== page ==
The consistent media attention on the attainment gap would have you believe that a child who starts or falls behind because of personal circumstances will never be able to catch up nor match the achievement of more advantaged peers. The truth is that this is simply not the case.
In my last column, we looked a some of the ways that culture and creativity can encourage cognitive development above and beyond any of the usual limiting parameters (see http://bit.ly/1oGO0Tr).
Another key factor is physical exercise, which has now been shown to enhance cognitive development and performance, and improve achievement levels across the spectrum. Raspberry et al (2011) found that regular physical activity seems to have a positive impact on academic performance through a variety of direct and indirect physiological, cognitive, emotional and learning mechanisms.
According to A Physical Education Trial Improves Adolescents’ Cognitive Performance and Academic Achievement (Ardoy, Fernandez-Rodriquez, Jimenez-Pavon, Castillo, Ruiz and Ortega, 2014), “current research on brain development indicates that cognitive development occurs in tandem with motor ability (Smith et al, 1999). Cognitive and motor skills appear to develop through a dynamic interaction”.
Research has shown that physical movement can affect the brain’s physiology by increasing cerebral capillary growth, blood flow, oxygenation, growth of nerve cells in the part of the brain that governs learning and memory, and more. Regardless of background, all children will respond to and benefit from very regular, vigorous physical activity.
Another proven way to encourage healthy cognitive development in adolescence is to encourage problem-solving skills and decision-making. Even something as simple as a high-octane basketball, football or netball match can thus work on multiple levels – not just physical – as participants are forced to make decisions and think quickly as they play.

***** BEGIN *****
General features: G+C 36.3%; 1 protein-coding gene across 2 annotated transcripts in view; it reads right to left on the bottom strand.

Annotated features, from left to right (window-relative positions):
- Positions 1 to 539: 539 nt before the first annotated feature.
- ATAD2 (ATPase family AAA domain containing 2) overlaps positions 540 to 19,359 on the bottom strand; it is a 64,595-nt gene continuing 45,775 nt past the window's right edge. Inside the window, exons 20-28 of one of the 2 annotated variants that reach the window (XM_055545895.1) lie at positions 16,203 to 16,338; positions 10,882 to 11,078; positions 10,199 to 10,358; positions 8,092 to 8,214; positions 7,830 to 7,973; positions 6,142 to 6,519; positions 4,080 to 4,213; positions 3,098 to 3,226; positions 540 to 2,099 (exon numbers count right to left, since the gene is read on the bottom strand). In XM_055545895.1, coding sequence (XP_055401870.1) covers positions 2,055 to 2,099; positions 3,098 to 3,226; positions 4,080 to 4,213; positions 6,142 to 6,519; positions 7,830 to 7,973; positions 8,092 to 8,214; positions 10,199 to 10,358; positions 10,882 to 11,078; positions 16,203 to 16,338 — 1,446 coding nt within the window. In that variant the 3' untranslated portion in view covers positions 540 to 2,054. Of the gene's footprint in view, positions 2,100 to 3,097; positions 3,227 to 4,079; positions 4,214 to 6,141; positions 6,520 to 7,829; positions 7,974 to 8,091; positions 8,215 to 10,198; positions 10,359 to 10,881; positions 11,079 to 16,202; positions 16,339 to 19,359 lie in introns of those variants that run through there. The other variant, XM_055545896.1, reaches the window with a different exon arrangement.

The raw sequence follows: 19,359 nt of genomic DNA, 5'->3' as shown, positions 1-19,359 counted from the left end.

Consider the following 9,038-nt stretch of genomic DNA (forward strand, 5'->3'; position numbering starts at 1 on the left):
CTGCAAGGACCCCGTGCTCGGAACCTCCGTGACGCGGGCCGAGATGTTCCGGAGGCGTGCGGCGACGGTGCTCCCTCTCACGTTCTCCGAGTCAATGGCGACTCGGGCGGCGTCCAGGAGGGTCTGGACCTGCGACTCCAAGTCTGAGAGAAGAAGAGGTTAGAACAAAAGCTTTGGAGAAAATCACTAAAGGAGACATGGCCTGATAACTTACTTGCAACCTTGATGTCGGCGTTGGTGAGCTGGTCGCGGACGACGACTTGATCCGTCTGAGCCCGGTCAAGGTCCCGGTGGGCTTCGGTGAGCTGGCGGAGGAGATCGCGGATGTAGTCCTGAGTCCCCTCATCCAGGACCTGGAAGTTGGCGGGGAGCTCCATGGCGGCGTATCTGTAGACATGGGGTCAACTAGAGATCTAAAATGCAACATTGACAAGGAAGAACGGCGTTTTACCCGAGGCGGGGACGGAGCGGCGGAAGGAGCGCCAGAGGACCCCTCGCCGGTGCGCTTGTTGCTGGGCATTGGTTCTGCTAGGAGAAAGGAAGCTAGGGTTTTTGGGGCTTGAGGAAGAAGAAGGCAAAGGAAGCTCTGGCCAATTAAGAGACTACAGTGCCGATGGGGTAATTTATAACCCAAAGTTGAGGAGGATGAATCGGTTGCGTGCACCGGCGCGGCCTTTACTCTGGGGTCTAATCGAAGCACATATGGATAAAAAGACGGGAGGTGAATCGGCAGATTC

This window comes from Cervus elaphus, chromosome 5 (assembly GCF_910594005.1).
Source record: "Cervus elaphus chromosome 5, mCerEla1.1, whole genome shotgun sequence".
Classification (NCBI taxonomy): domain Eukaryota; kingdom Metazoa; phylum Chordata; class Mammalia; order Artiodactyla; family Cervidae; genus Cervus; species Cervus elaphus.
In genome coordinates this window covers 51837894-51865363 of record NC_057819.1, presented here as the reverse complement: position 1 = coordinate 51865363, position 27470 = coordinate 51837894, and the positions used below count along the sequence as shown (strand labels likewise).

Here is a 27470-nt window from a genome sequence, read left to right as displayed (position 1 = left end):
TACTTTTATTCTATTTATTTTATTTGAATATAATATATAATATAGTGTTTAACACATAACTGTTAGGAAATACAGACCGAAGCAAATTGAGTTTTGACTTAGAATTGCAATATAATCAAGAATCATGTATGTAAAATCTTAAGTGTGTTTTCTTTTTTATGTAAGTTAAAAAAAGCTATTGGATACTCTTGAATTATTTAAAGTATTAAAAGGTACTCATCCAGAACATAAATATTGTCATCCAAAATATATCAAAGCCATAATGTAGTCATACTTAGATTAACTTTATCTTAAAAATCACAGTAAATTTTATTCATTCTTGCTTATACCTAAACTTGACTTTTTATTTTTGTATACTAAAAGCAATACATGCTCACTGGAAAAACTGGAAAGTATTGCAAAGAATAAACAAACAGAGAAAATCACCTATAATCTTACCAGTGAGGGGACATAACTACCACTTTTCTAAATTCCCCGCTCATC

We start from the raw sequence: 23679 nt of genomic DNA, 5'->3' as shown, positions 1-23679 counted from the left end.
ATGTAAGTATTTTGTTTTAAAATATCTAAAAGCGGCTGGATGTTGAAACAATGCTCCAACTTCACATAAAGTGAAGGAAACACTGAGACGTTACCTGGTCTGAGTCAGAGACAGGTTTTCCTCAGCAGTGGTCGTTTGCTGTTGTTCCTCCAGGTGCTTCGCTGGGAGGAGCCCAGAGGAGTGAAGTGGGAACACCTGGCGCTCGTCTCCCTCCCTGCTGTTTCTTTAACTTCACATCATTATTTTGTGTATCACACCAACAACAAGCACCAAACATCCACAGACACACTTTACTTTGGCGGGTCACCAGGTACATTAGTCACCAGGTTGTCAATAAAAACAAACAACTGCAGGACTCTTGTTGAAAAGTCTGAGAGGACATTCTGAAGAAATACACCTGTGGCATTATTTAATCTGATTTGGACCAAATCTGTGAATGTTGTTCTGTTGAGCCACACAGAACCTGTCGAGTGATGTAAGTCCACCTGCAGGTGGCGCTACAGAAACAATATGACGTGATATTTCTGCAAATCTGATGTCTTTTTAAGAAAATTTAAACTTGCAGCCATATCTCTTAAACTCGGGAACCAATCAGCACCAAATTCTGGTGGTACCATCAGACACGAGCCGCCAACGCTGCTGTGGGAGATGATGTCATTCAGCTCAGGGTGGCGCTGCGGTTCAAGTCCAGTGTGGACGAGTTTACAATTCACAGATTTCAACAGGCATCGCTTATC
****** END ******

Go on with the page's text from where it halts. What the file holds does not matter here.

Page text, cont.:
Providing opportunities for problem-solving within the team framework, such as asking students to provide a comprehensive series of tactics, work out the high-quality calories necessary to sustain energy levels throughout a match, analyse the opposition’s performance, and come up with solutions for shortcomings in the team performance, can not only foster skills that will encourage healthy cognitive development, but also help to create neuro-pathways that will be used within more academic settings.
Exercise that encourages higher cardio-respiratory fitness is associated with better academic achievement regardless of family background. And it is interesting to consider the fact that one of the difficulties experienced by disadvantaged children is that they lack a support network, and often a sense of belonging. Team sports can help to overcome this, providing a cohesive unit in which adolescents play a particular role. It makes sense that other research has shown that physical activity in school can have a positive impact on behaviour and attitudes, too, which are important components of improved academic results.
The most success appears to be gained when the number of PE sessions per week is increased, as well as the intensity of the sessions. It seems that increasing intensity over the sessions is also a factor in cognitive performance. It is worth pointing out that there are a multitude of studies showing that taking time away from academic subjects in order to focus on PE does not have any harmful effects on grades or achievement levels. In fact, the opposite is true.
What I find most fascinating about all of this is that, contrary to what certain government officials claim to be the holy grail in terms of improving achievement for all students, regardless of background (ie, a return to a focus on old-school subjects and teaching methods), it is music, drama, art, culture, creativity and opportunities for regular intense physical exercise that can improve cognition, learning, results and, most of all, aspirations for all. We’ll touch on more of that in my next column.
Karen Sullivan is a best-selling author, psychologist and childcare expert. Email firstname.lastname@example.org